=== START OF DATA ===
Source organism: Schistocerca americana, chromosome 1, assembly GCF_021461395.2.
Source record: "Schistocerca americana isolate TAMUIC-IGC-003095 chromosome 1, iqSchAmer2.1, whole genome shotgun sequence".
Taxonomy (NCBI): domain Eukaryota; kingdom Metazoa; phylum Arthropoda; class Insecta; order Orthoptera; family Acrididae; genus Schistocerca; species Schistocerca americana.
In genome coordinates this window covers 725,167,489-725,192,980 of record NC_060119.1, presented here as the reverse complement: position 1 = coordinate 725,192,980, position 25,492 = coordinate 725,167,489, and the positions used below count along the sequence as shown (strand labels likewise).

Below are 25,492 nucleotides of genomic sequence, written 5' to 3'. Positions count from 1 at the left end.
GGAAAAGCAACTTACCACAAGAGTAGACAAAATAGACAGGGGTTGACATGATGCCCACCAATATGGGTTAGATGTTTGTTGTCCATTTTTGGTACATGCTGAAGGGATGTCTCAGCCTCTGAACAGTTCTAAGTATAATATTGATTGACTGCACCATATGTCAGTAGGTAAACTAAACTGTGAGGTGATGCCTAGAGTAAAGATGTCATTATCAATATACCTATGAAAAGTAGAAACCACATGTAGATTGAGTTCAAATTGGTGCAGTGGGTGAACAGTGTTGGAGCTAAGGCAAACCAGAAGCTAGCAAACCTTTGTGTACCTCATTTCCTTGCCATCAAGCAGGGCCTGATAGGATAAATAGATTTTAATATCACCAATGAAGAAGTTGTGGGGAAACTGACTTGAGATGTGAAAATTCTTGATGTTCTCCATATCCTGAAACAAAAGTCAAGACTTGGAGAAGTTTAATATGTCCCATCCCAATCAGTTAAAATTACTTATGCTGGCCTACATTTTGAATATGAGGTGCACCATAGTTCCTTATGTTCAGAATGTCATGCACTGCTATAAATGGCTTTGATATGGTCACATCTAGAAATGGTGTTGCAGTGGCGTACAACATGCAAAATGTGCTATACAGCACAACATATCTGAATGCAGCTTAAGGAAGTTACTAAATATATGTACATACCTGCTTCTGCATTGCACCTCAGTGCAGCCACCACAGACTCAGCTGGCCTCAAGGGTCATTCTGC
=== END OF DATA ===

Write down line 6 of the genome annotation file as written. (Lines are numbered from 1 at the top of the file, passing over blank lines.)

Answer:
GGAAAAGCAACTTACCACAAGAGTAGACAAAATAGACAGGGGTTGACATGATGCCCACCAATATGGGTTAGATGTTTGTTGTCCATTTTTGGTACATGCTGAAGGGATGTCTCAGCCTCTGAACAGTTCTAAGTATAATATTGATTGACTGCACCATATGTCAGTAGGTAAACTAAACTGTGAGGTGATGCCTAGAGTAAAGATGTCATTATCAATATACCTATGAAAAGTAGAAACCACATGTAGATTGAGTTCAAATTGGTGCAGTGGGTGAACAGTGTTGGAGCTAAGGCAAACCAGAAGCTAGCAAACCTTTGTGTACCTCATTTCCTTGCCATCAAGCAGGGCCTGATAGGATAAATAGATTTTAATATCACCAATGAAGAAGTTGTGGGGAAACTGACTTGAGATGTGAAAATTCTTGATGTTCTCCATATCCTGAAACAAAAGTCAAGACTTGGAGAAGTTTAATATGTCCCATCCCAATCAGTTAAAATTACTTATGCTGGCCTACATTTTGAATATGAGGTGCACCATAGTTCCTTATGTTCAGAATGTCATGCACTGCTATAAATGGCTTTGATATGGTCACATCTAGAAATGGTGTTGCAGTGGCGTACAACATGCAAAATGTGCTATACAGCACAACATATCTGAATGCAGCTTAAGGAAGTTACTAAATATATGTACATACCTGCTTCTGCATTGCACCTCAGTGCAGCCACCACAGACTCAGCTGGCCTCAAGGGTCATTCTGC